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Anyone who believes that taking drugs offers a "short-cut, quick-fix" ticket to happiness might consider their effects on the lives of Coleridge and another Romantic writer quoted below, DeQuincy. Since Coleridge's addiction to opium is probably the best known fact about his life, we will put that addiction in context and explore its effect on his brain.

It should be noted that the effects of drugs on the brain were not fully understood in the 19th century, and often opium, sometimes given with alcohol, (called laudanum) were given as routinely as we take aspirin today.


DeQuincy, T. Confessions of an English Opium Eater. New York: New American Library, 1966.

Untermeyer, L. Lives of The Poets. N.Y.: Simon and Schuster, 1959.

Watters, Reginald. Coleridge. London: Evans Brothers, 1971.


1. Had an incredible imagination, but most of the work he started in his life was left unfinished.

2. He was the last of 13 children, and resented being the last child--[neglected?] Once in a rage, he attacked one of his brothers with a knife. Ran away, stayed outside and caught a fever which left him ill for the rest of his life. A letter recalls the details:

[He was found ill next day. A neighbor observed...]

[from: Coleridge by Reginald Watters. London: Evans Brothers, 1971., pp. 9-10]

3. Spent most of his youth alone, reading, and due to illness was not good at sports and was tormented.

4. When his father died, he was put in a state school [he was nine] where the conditions were brutal, which forced him more and more to retreat into a fantasy word of his own making--daydreaming etc. ", read, read..." he put it. He did not seem to have a close relationship with his mother.

5. A teacher named Boyer took an interest in him, and forced him out of his shell, doing among other things giving him a feeling for religion emotionally, if not rationally. He became a very conservative Anglican.

6. Physically, he was not attractive; he said: "I have the brow of an angel...and the mouth of a beast."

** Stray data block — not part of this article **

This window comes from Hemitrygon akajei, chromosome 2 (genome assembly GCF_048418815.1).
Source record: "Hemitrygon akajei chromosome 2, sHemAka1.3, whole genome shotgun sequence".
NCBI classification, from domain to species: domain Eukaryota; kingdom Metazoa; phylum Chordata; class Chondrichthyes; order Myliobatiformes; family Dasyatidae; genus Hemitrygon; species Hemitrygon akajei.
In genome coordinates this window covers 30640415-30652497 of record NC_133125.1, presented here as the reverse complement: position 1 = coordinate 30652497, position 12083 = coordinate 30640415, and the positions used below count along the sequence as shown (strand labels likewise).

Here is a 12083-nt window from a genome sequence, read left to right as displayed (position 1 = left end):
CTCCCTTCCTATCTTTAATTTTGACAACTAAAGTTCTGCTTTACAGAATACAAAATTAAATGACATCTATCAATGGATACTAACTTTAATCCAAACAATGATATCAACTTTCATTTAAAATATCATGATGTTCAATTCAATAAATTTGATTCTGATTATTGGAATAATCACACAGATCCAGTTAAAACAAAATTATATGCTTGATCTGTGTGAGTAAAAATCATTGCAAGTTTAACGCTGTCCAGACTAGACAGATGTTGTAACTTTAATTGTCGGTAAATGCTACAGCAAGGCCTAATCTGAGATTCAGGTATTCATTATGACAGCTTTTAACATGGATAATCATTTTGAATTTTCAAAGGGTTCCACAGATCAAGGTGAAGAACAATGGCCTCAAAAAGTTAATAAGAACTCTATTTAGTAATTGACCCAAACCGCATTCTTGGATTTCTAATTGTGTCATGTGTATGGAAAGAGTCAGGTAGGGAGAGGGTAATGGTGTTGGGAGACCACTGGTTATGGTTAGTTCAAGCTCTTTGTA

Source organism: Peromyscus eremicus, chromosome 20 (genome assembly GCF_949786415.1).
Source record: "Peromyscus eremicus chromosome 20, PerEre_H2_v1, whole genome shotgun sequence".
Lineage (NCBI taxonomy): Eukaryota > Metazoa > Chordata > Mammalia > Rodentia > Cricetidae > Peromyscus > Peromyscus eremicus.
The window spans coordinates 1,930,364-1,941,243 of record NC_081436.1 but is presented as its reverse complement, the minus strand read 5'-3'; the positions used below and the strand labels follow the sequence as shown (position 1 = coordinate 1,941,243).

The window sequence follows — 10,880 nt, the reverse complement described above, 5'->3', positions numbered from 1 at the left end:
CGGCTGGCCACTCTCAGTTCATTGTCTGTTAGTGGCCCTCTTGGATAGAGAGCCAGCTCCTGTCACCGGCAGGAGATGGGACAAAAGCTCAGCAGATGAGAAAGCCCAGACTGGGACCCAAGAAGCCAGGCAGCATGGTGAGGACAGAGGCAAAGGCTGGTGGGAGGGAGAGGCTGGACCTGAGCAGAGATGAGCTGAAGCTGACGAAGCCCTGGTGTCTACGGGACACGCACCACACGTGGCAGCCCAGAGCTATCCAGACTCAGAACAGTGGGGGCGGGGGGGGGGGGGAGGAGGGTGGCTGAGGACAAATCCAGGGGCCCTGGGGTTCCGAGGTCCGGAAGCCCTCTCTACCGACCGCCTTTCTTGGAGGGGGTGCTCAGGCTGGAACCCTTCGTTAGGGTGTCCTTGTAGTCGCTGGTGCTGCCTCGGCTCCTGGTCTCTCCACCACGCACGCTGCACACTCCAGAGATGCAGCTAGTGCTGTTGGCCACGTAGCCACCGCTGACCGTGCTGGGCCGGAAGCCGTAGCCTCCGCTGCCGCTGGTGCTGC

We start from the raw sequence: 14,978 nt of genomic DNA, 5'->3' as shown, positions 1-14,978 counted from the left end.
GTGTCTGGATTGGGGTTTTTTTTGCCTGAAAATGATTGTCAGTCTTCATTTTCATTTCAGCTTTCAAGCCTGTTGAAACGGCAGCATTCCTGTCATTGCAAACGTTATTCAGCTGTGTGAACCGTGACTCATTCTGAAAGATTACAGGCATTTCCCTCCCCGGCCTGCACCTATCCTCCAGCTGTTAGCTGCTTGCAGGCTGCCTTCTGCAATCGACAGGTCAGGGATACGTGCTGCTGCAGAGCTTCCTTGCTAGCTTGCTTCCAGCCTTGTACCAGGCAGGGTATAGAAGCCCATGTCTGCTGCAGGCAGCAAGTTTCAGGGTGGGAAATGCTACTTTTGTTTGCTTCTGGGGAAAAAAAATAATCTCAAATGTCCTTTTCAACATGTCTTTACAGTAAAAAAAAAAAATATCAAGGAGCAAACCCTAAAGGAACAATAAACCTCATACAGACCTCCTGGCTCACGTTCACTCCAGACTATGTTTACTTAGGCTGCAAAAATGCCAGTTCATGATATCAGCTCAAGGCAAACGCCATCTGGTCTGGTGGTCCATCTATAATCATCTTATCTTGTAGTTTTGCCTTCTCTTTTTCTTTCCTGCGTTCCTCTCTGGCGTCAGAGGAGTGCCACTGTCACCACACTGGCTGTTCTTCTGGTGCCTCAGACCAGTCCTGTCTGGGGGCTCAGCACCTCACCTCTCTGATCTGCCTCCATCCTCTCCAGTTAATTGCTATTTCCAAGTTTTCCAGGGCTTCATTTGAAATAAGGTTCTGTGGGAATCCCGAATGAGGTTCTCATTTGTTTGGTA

7. Fell in love with the sister of a school friend, Mary Evans.

8. Planned at one time to be a doctor like one of his brothers; read a lot of medical books that only served to give him a sense of hypochondria. Entered College at 19 on a scholarship. He worked off and on at school, doing well but not staying put; started to take drugs for his illnesses; ran up a considerable debt, tried to commit suicide, but was rescued by his family. Enlisted for a time in the army--not successful. Even tried teaching!

9. While still in love with Mary Evan who turned him down, he out of a promise "from principle, not feeling" married Sara Fricker whose sister was married to poet friend of his. This marriage was not a happy one: "but to marry a woman I do not love--to degrade her, whom I call my Wife, by making her the Instrument of low Desire--and on the removal of a desultory Appetite, to be perhaps not displeased with her Absence!--enough. These Refinements are the wildering Fires, that lead me into Vice. Mark you, Southey--I will do my duty"

[from: Coleridge by Reginald Watters. London: Evans Brothers, 1971., pp.19]

10. His home life was very unhappy, his physical and mental afflictions increased as did his use of drugs.

11. He met Wordsworth in 1797, and saw him as the greatest English poet, something Wordsworth was all to willing to accept. He and Wordsworth collaborated on the LYRICAL BALLADS published in 1798. It was the Preface to the 1800 edition by Wordsworth that you read parts of. It was agreed that Wordsworth would write about ordinary life, while Coleridge would address the supernatural as in KUBLA KHAN and ANCIENT MARINER.

12. Coleridge worked sporadically, and for a while considered becoming a minister, but in 1798, he went to Germany with Wordsworth, where he studied German philosophy, which influenced his own literary theories.